1. Types of qualitative and quantitative research

qualitative quantitative research experimental laboratory science
An experimental quantitative investigation should repeat events in a controlled environment.

There are various types of research of each type, such as:

Quantitative Research :

  • Descriptive . Often equivalent to the initial stage of scientific research , in which the results obtained from the direct observation of reality are ordered , based on a hypothesis.
  • Analytical . It establishes comparisons between the numerical data ( variables , statistics, etc.) of the different groups studied, as they occurred during the sampling stages.
  • Experimental . Those that depend on the repetition and verification of natural events in a controlled environment, in order to obtain generalizable conclusions.

Qualitative Research :

  • Ethnographical . Based on the participant observation, that is, on a kind of objective testimony (regardless of contradiction), try to obtain conclusions regarding the different human groups of interest. It is usually used in human sciences such as anthropology .
  • Participatory research . Try to connect a series of specific events with the participation that various human groups have in their field, to find the objective or subjective link between them.
  • Action research . It goes one step ahead of the description , proposing ways to act or participate in the problem studied and often solve it, considering the researcher as an actor and not a spectator.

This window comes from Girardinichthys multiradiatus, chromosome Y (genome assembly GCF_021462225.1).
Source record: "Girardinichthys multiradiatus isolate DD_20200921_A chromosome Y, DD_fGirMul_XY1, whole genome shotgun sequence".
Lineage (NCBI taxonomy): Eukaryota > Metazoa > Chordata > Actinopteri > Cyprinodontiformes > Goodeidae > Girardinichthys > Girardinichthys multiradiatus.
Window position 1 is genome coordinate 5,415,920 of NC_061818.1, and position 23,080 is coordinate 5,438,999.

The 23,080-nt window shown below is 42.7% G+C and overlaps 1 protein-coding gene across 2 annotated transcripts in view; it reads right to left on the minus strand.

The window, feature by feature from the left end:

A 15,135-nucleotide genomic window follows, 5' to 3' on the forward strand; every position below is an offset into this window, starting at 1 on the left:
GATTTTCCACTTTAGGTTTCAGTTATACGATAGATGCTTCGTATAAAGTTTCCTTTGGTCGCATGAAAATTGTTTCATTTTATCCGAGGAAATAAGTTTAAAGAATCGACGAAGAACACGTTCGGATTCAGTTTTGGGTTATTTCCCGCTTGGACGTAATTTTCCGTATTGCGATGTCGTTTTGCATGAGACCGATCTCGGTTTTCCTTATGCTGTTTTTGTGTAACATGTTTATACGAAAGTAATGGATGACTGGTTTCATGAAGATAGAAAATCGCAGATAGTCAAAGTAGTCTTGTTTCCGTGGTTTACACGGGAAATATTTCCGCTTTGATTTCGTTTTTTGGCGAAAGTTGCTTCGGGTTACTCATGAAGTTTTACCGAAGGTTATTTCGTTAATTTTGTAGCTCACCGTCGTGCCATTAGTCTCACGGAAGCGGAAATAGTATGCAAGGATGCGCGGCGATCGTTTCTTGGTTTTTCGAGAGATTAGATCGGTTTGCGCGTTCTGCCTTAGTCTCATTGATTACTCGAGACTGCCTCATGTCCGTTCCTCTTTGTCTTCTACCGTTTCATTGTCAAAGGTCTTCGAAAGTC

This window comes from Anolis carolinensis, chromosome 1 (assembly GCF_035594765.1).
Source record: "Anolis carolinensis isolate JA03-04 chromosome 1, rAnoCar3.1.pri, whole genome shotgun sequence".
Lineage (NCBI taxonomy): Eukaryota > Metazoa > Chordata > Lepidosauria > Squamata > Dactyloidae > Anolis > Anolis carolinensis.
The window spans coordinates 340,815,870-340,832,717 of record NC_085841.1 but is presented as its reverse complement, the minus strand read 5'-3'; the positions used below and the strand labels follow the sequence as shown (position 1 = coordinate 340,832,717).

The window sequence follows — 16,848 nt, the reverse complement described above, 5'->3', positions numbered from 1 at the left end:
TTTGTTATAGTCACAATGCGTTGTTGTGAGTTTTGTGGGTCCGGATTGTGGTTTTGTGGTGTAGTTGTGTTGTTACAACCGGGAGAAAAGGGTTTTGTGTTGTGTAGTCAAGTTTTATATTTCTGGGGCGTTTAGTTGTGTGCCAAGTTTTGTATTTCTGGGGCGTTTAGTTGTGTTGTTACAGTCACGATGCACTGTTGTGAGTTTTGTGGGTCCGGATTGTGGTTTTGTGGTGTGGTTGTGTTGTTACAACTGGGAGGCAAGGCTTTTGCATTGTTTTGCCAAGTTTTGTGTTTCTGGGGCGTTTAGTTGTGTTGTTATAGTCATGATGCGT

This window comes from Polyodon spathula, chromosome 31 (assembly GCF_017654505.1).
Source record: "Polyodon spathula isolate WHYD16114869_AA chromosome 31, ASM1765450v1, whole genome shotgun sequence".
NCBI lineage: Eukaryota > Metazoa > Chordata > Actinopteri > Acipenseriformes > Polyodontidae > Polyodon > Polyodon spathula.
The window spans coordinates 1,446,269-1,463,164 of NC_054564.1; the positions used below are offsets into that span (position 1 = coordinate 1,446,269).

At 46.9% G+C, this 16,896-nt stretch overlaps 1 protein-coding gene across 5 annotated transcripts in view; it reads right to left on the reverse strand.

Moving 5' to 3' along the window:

1. Example of quantitative research

A common example of quantitative research is a drug test . A study population is taken, different concentrations of the drug are given in determined, controlled and regulated doses, in order to objectively measure the result, and thus determine a margin of product effectiveness.

This result has nothing to do with the perspectives of the subjects , or with what they think, or with who they are, but with the response obtained after the administration of the drug. Then, the results will be expressed in percentages (%) and will be referred to based on the amount of tests done in a randomly chosen population.

  1. Example of qualitative research

qualitative quantitative research science survey example
Qualitative research can probe political opinions.

A common example of qualitative research, on the other hand, is a political opinion poll . While it also employs a random population (in the sense that it interviews people on the street), it does choose what questions to ask based on the issues they want to address.

These questions will be answered subjectively by each interviewee, accumulating a database of answers that must then be interpreted by the researcher , who can obtain certain conclusions regarding the voting intentions of the population by extrapolating the sample at all.

The results also allow you to conclude certain trends, whether or not they are then deprived at the time of voting. The result will be partial, subjective, and will influence its own compliance, since the publication of the survey can orient the vote of the total electoral population in some way.